Harare: 3 Aug. 2017 - World Breastfeeding week was launched in Highfield, Harare under the theme Sustaining Breastfeeding Together. The event, which was attended by the Highfield community of nursing mothers, UN agencies, and other players in child health and nutrition, aimed to mobilise stakeholders to work together to strengthen existing partnerships and forge new ways to invest in, and support breastfeeding for a more sustainable future. The launch comes amid calls by stakeholders to improve the exclusive breastfeeding rates in Zimbabwe. Results from the Zimbabwe Demographic and Health Survey 2015 show that only 48% of babies below the age of 6 months are exclusively breastfed, and those that are not exclusively breastfed are being fed inadequate diets. Breastfeeding is, therefore, an intervention that needs a lot of support if Zimbabwe is to achieve the Sustainable Development Goal of ensuring healthy lives and promoting well-being for all at all ages.
Representatives from WHO, UNICEF, Ministry of Health and Child Care and other partners expressed concern about the low exclusive breastfeeding rates. The need for multi-sectorial action to increase exclusive breastfeeding rates was reflected by all speakers at the launch.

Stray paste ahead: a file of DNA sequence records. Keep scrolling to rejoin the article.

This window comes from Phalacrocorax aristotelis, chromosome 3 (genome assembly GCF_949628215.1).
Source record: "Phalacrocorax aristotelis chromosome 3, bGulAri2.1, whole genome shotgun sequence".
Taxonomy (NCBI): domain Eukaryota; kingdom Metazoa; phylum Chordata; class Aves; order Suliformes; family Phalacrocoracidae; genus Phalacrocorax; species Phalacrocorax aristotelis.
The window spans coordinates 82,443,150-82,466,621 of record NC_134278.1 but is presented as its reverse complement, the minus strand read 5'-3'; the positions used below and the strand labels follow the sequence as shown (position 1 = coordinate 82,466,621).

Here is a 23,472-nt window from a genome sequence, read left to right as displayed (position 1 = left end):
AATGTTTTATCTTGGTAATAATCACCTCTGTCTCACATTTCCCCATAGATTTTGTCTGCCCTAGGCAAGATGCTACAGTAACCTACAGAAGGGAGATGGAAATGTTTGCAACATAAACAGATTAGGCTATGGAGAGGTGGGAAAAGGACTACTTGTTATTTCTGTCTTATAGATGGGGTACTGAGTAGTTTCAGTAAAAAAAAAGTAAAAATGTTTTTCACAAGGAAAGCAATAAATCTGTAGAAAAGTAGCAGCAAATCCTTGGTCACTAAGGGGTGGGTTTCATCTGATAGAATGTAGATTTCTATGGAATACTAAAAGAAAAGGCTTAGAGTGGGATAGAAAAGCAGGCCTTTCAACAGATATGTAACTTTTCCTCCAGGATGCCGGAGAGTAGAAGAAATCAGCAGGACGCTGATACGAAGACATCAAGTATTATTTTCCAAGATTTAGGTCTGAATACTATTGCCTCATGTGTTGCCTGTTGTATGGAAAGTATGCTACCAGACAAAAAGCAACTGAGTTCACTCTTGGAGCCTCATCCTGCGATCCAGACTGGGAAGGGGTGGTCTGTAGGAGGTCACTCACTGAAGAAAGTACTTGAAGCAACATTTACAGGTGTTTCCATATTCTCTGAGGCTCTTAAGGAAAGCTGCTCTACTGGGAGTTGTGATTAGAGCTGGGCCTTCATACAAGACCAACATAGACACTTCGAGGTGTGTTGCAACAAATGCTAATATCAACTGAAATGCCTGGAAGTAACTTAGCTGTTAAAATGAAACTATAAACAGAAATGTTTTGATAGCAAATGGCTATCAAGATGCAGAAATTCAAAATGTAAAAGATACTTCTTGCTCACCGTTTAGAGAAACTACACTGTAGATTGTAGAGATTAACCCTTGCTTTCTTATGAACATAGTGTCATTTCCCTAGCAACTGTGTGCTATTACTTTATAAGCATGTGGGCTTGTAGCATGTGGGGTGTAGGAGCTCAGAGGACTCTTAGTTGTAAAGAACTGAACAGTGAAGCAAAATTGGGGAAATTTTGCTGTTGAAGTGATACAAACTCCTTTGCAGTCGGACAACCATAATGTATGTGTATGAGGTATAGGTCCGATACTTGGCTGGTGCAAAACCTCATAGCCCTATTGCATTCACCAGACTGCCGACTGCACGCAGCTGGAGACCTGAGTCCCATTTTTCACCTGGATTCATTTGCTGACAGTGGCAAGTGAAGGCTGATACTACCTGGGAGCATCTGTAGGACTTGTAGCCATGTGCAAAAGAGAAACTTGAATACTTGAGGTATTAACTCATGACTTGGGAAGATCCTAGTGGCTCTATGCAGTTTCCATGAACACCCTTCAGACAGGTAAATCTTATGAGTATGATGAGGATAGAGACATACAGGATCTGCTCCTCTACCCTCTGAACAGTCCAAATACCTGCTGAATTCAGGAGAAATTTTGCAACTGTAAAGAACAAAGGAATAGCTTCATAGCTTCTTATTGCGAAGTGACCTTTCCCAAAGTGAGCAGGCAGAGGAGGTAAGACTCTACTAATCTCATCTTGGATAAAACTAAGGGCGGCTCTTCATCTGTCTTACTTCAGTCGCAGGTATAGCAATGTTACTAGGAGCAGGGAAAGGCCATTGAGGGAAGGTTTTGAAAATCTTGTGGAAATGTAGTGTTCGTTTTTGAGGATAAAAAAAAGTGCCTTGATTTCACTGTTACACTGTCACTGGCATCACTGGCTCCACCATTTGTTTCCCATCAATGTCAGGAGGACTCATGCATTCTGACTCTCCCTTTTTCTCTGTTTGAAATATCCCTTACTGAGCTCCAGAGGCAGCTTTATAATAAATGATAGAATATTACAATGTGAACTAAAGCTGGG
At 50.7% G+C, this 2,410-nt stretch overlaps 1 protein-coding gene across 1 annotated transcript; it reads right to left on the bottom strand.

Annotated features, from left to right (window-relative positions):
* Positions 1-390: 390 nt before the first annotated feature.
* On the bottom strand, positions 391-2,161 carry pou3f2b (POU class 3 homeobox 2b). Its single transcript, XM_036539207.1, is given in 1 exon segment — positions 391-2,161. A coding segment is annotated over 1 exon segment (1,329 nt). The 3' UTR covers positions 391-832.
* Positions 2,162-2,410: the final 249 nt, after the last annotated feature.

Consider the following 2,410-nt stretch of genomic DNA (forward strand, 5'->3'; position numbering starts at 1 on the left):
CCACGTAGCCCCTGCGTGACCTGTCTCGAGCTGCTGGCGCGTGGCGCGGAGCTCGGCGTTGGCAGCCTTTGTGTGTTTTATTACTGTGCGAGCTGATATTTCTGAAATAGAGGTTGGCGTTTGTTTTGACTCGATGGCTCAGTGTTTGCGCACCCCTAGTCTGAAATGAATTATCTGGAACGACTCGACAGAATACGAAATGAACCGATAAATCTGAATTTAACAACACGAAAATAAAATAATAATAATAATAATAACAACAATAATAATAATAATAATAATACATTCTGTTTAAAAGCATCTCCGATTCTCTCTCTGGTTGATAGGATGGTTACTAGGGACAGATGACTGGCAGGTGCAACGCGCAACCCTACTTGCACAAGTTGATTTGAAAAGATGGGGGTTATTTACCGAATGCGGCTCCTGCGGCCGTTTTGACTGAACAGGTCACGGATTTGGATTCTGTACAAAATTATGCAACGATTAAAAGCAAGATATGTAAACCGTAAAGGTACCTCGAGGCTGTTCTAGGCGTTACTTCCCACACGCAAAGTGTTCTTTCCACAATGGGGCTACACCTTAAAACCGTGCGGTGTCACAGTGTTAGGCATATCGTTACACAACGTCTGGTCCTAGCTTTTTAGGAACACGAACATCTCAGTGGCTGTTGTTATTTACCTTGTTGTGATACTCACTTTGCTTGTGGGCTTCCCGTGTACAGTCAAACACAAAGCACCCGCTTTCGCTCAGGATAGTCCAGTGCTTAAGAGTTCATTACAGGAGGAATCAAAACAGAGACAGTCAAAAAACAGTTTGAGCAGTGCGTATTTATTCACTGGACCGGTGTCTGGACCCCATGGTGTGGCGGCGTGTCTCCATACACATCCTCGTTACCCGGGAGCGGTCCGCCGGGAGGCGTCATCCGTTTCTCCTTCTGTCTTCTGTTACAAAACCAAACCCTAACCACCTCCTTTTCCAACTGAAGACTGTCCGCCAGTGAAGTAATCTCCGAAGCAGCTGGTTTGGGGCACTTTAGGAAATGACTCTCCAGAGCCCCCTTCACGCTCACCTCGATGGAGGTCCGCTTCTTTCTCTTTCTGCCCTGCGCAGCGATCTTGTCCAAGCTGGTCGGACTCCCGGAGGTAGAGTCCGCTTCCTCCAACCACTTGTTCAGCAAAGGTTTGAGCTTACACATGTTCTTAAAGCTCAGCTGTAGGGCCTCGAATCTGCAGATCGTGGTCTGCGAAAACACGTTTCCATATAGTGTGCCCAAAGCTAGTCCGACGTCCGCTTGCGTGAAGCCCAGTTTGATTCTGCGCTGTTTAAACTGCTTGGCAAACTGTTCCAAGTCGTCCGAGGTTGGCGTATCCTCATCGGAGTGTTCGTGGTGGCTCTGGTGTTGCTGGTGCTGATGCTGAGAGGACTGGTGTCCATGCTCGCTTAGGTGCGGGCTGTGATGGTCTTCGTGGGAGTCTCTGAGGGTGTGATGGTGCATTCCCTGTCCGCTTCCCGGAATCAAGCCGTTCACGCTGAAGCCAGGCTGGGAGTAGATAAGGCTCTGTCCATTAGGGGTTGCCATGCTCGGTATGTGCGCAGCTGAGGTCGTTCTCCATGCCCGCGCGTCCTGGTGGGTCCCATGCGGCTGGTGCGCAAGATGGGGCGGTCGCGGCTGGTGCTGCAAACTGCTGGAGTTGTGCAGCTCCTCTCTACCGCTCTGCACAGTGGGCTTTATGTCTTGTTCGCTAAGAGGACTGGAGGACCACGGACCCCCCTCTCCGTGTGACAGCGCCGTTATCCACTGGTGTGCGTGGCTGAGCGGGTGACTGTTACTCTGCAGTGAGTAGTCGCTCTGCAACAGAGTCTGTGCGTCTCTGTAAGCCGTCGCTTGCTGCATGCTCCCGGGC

In a statement read on his behalf, WHO Representative Dr David Okello said “Breastfeeding gives babies the best possible start in life, as breastmilk acts as a baby’s first vaccine protecting infants from deadly diseases and giving them all the nourishment they need to survive and thrive.” The same sentiments were echoed by the UNICEF Representative and the Honorable Minister for Health and Child Care Dr David Parirenyatwa who added, “Breastfeeding has been shown to play a critical role in fostering a young child’s brain development and cognitive capacity.” The Minister of State for Harare Province, Honorable Miriam Chikukwa also emphasized the importance of breastfeeding and revealed that she personally breastfed her children for a period of two years.
WHO and UNICEF recommend that breastfeeding be initiated within one hour of birth, that it continue with no other foods or liquids for the first six months of life, and that it be continued with complementary feeding (breastfeeding with other age-appropriate foods) until at least 24 months of age.